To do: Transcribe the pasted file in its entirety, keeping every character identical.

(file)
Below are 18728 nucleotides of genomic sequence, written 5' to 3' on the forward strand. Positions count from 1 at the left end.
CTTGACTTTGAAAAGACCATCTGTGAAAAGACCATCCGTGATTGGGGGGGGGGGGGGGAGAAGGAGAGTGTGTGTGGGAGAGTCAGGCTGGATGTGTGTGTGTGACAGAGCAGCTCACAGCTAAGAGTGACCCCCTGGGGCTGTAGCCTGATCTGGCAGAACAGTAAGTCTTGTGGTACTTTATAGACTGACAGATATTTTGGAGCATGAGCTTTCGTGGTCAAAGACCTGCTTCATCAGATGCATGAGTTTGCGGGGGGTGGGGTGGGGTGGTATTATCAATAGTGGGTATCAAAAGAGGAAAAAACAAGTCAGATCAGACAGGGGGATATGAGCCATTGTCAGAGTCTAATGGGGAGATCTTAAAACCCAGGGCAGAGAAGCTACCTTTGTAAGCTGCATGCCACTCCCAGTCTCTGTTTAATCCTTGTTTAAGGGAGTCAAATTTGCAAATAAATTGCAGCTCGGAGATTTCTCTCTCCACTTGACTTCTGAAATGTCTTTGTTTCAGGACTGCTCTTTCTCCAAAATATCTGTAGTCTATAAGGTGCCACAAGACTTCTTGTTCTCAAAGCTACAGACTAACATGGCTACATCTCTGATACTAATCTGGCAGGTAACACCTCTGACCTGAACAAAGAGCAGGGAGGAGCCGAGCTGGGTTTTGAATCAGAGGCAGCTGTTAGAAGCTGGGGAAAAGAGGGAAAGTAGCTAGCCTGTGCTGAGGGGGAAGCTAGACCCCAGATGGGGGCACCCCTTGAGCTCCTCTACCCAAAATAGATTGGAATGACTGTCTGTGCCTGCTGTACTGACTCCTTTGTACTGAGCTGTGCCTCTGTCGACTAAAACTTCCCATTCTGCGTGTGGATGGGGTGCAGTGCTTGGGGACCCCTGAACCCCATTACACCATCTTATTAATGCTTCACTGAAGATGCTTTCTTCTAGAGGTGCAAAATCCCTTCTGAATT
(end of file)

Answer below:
Below are 18728 nucleotides of genomic sequence, written 5' to 3' on the forward strand. Positions count from 1 at the left end.
CTTGACTTTGAAAAGACCATCTGTGAAAAGACCATCCGTGATTGGGGGGGGGGGGGGGAGAAGGAGAGTGTGTGTGGGAGAGTCAGGCTGGATGTGTGTGTGTGACAGAGCAGCTCACAGCTAAGAGTGACCCCCTGGGGCTGTAGCCTGATCTGGCAGAACAGTAAGTCTTGTGGTACTTTATAGACTGACAGATATTTTGGAGCATGAGCTTTCGTGGTCAAAGACCTGCTTCATCAGATGCATGAGTTTGCGGGGGGTGGGGTGGGGTGGTATTATCAATAGTGGGTATCAAAAGAGGAAAAAACAAGTCAGATCAGACAGGGGGATATGAGCCATTGTCAGAGTCTAATGGGGAGATCTTAAAACCCAGGGCAGAGAAGCTACCTTTGTAAGCTGCATGCCACTCCCAGTCTCTGTTTAATCCTTGTTTAAGGGAGTCAAATTTGCAAATAAATTGCAGCTCGGAGATTTCTCTCTCCACTTGACTTCTGAAATGTCTTTGTTTCAGGACTGCTCTTTCTCCAAAATATCTGTAGTCTATAAGGTGCCACAAGACTTCTTGTTCTCAAAGCTACAGACTAACATGGCTACATCTCTGATACTAATCTGGCAGGTAACACCTCTGACCTGAACAAAGAGCAGGGAGGAGCCGAGCTGGGTTTTGAATCAGAGGCAGCTGTTAGAAGCTGGGGAAAAGAGGGAAAGTAGCTAGCCTGTGCTGAGGGGGAAGCTAGACCCCAGATGGGGGCACCCCTTGAGCTCCTCTACCCAAAATAGATTGGAATGACTGTCTGTGCCTGCTGTACTGACTCCTTTGTACTGAGCTGTGCCTCTGTCGACTAAAACTTCCCATTCTGCGTGTGGATGGGGTGCAGTGCTTGGGGACCCCTGAACCCCATTACACCATCTTATTAATGCTTCACTGAAGATGCTTTCTTCTAGAGGTGCAAAATCCCTTCTGAATT